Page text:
It is too mild to say that I have never read anything like House of Leaves. In fact, I’ve never read anything that even lands in its realm. Long before I finally picked it up myself, I had heard rumblings of its power—it had been deemed the scariest book some had ever read, and also the sexiest. Friends told me that it had altered their lives in ways big and small. Johnny Truant, the novel’s narrator, issues an ominous warning to readers in the introduction: “This much I’m certain of: it doesn’t happen immediately. You’ll finish and that will be that, until a moment will come . . . you’ll suddenly realize things are not how you perceived them to be at all.”
The story centers on photojournalist Will Navidson, who one day makes an alarming discovery: when he measures the dimensions of his house from the inside, they are not the same as when measured from the outside. Soon after, the house begins to reveal other inconsistencies. Will and his wife Karen discover a door—a door that should logically open to their backyard, but in fact opens to a massive and ever expanding network of hallways, rooms, and an immense spiral staircase. Will cannot resist the impulse to explore the expanse, and soon embarks on a series of expeditions into the inhospitable space with a team of friends and explorers.
Postmodernism is characterized by a rejection of form, and House of Leaves does nothing if not embrace its own unconventionality. Navidson’s exploration of the house is documented in a film-within-the-text called The Navidson Record, about which an old man named Zampano has purportedly written this book. The troubled young man who discovered Zampano’s manuscript, Johnny Truant, adds his own rambling footnotes to the text. And then there are the nameless, seemingly all-knowing Editors, who insert yet another layer of footnotes into Truant’s and Zampano’s narration.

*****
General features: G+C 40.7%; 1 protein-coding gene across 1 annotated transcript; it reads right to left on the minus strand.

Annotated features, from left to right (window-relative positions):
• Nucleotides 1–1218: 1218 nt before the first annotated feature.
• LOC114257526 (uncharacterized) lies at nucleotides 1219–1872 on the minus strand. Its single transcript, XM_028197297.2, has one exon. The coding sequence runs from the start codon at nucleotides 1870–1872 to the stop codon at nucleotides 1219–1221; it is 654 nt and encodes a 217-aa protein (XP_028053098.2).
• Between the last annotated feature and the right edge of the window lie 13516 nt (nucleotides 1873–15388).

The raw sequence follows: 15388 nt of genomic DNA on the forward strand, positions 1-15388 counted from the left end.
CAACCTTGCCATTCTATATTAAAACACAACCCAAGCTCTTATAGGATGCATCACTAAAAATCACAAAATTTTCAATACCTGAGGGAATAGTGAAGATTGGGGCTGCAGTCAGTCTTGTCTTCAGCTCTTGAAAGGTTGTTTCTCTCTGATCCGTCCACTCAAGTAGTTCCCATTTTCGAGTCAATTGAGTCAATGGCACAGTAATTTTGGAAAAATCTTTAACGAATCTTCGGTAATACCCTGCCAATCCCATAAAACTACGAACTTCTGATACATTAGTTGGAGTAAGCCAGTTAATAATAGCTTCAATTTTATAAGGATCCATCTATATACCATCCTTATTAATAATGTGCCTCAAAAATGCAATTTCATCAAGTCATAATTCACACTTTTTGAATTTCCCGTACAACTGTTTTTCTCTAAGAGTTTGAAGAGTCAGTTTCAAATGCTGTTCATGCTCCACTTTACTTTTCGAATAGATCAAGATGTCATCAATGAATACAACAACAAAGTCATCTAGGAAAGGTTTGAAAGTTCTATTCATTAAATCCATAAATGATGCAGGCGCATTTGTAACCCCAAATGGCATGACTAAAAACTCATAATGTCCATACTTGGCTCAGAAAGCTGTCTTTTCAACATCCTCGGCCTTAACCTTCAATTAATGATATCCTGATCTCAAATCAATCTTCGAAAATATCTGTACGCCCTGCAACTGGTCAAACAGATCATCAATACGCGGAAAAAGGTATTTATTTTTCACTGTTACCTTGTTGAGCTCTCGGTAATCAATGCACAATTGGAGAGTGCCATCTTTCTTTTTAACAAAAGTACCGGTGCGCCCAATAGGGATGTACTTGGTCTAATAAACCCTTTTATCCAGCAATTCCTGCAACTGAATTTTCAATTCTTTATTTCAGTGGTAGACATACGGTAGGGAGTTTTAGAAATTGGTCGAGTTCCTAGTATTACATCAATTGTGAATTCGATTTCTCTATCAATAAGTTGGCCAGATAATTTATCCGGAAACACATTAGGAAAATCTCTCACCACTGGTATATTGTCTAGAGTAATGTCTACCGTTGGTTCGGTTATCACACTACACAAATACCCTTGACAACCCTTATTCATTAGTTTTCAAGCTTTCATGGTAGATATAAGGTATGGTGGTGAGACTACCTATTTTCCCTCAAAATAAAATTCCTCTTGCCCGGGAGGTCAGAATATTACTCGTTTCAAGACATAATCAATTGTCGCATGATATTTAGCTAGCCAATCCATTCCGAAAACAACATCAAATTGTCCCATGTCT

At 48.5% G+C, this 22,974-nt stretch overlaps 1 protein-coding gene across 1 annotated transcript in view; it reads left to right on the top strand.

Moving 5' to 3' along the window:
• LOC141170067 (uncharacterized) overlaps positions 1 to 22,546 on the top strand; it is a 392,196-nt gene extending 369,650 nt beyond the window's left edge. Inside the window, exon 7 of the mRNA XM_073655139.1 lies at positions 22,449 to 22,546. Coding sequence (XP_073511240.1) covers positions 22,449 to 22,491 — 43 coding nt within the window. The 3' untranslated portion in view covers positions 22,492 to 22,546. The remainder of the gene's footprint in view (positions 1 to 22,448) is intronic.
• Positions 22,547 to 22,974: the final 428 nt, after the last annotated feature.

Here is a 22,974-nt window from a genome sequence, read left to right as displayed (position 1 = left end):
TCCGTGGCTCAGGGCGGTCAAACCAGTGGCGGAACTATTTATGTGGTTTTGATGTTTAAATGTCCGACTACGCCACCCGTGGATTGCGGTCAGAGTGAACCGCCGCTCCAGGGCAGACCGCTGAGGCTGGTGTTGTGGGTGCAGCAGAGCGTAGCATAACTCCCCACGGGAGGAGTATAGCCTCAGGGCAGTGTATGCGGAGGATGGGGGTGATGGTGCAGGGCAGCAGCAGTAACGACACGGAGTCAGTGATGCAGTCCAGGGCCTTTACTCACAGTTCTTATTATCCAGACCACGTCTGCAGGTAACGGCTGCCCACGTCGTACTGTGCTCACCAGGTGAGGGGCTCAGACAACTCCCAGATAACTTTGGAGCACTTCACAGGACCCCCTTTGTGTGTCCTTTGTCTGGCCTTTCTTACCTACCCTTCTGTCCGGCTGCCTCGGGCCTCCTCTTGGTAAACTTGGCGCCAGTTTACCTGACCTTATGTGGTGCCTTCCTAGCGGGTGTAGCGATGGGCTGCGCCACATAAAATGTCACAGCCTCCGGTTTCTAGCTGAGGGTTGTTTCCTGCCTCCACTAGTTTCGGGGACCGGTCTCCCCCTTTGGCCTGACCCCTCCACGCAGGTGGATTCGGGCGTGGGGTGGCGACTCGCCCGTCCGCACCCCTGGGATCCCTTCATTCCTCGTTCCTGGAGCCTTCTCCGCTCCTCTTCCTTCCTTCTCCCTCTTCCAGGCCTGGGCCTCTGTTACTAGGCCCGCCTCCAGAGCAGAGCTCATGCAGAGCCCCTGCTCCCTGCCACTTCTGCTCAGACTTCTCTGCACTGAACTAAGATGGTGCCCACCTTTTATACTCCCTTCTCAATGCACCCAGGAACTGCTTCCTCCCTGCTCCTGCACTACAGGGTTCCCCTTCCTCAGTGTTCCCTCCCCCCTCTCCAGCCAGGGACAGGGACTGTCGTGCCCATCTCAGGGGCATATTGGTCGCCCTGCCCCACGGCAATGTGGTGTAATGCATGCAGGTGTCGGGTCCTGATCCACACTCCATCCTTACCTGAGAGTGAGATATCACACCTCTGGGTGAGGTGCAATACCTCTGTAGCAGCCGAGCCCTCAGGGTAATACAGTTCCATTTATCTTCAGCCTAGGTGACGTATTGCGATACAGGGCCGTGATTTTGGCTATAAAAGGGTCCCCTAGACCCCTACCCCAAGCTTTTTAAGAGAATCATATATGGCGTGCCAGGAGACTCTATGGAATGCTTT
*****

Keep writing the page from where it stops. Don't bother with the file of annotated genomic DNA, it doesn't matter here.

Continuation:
If the multiple layers of storytelling aren’t enough to leave you both highly engrossed and a bit discombobulated, perhaps the dynamic nature of the physical text itself will do the trick. In a chapter that dives deep into the mythology of labyrinths, the text becomes increasingly meandering—inscrutable footnotes and crossed out sentences abound. Later, during a particularly treacherous exploration of the house, a single word occupies each page—forcing the reader to flip frantically through the pages, mirroring the adrenaline pumping, heart racing action contained therein.
Everything about this book defies distillation, from the meta-narrative structure to the footnotes within footnotes to the layered and complex plot. The only way to truly appreciate Danielewski’s masterpiece is to pick it up and let it engulf you. It has a life of its own, and it will change yours.
A young family that moves into a small home on Ash Tree Lane where they discover something is terribly wrong: their house is bigger on the inside than it is on the outside. Of course, neither Pulitzer Prize-winning photojournalist Will Navidson nor his companion Karen Green was prepared to face the consequences of that impossibility, until the day their two little children wandered off and their voices eerily began to return another story -- of creature darkness, of an ever-growing abyss behind a closet door, and of that unholy growl which soon enough would tear through their walls and consume all their dreams.